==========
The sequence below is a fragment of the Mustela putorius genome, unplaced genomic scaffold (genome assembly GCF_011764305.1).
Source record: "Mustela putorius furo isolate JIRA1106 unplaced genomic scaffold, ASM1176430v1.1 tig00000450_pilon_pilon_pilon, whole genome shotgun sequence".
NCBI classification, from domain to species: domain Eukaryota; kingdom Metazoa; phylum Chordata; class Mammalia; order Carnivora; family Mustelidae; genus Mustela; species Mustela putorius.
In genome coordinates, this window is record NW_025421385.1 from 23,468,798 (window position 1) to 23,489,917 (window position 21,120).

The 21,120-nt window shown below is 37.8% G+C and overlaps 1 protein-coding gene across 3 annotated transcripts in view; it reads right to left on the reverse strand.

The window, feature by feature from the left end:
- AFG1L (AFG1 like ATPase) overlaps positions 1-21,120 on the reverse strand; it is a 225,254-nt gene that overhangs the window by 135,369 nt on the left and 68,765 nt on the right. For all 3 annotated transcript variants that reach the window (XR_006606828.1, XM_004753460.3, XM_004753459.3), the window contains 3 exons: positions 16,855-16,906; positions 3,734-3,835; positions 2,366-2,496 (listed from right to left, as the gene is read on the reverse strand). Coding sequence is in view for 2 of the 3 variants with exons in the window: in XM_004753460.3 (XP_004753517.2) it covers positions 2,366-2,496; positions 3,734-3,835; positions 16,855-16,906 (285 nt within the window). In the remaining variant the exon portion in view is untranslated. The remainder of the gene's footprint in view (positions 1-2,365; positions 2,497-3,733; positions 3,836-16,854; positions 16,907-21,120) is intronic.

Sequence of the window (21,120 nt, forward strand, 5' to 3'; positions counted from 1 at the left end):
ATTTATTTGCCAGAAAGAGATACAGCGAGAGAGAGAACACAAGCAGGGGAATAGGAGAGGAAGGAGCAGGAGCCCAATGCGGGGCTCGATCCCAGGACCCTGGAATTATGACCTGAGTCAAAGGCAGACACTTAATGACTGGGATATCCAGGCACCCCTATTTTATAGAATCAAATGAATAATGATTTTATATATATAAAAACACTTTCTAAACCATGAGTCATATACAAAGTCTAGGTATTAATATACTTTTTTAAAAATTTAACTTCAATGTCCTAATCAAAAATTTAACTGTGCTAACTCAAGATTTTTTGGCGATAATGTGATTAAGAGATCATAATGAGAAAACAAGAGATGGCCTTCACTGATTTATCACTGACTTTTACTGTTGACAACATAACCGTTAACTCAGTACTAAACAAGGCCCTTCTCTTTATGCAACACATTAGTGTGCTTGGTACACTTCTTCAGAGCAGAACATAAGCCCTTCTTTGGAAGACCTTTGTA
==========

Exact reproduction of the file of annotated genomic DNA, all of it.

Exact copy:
The sequence below is a fragment of the Mustela putorius genome, unplaced genomic scaffold (genome assembly GCF_011764305.1).
Source record: "Mustela putorius furo isolate JIRA1106 unplaced genomic scaffold, ASM1176430v1.1 tig00000450_pilon_pilon_pilon, whole genome shotgun sequence".
NCBI classification, from domain to species: domain Eukaryota; kingdom Metazoa; phylum Chordata; class Mammalia; order Carnivora; family Mustelidae; genus Mustela; species Mustela putorius.
In genome coordinates, this window is record NW_025421385.1 from 23,468,798 (window position 1) to 23,489,917 (window position 21,120).

The 21,120-nt window shown below is 37.8% G+C and overlaps 1 protein-coding gene across 3 annotated transcripts in view; it reads right to left on the reverse strand.

The window, feature by feature from the left end:
- AFG1L (AFG1 like ATPase) overlaps positions 1-21,120 on the reverse strand; it is a 225,254-nt gene that overhangs the window by 135,369 nt on the left and 68,765 nt on the right. For all 3 annotated transcript variants that reach the window (XR_006606828.1, XM_004753460.3, XM_004753459.3), the window contains 3 exons: positions 16,855-16,906; positions 3,734-3,835; positions 2,366-2,496 (listed from right to left, as the gene is read on the reverse strand). Coding sequence is in view for 2 of the 3 variants with exons in the window: in XM_004753460.3 (XP_004753517.2) it covers positions 2,366-2,496; positions 3,734-3,835; positions 16,855-16,906 (285 nt within the window). In the remaining variant the exon portion in view is untranslated. The remainder of the gene's footprint in view (positions 1-2,365; positions 2,497-3,733; positions 3,836-16,854; positions 16,907-21,120) is intronic.

Sequence of the window (21,120 nt, forward strand, 5' to 3'; positions counted from 1 at the left end):
ATTTATTTGCCAGAAAGAGATACAGCGAGAGAGAGAACACAAGCAGGGGAATAGGAGAGGAAGGAGCAGGAGCCCAATGCGGGGCTCGATCCCAGGACCCTGGAATTATGACCTGAGTCAAAGGCAGACACTTAATGACTGGGATATCCAGGCACCCCTATTTTATAGAATCAAATGAATAATGATTTTATATATATAAAAACACTTTCTAAACCATGAGTCATATACAAAGTCTAGGTATTAATATACTTTTTTAAAAATTTAACTTCAATGTCCTAATCAAAAATTTAACTGTGCTAACTCAAGATTTTTTGGCGATAATGTGATTAAGAGATCATAATGAGAAAACAAGAGATGGCCTTCACTGATTTATCACTGACTTTTACTGTTGACAACATAACCGTTAACTCAGTACTAAACAAGGCCCTTCTCTTTATGCAACACATTAGTGTGCTTGGTACACTTCTTCAGAGCAGAACATAAGCCCTTCTTTGGAAGACCTTTGTA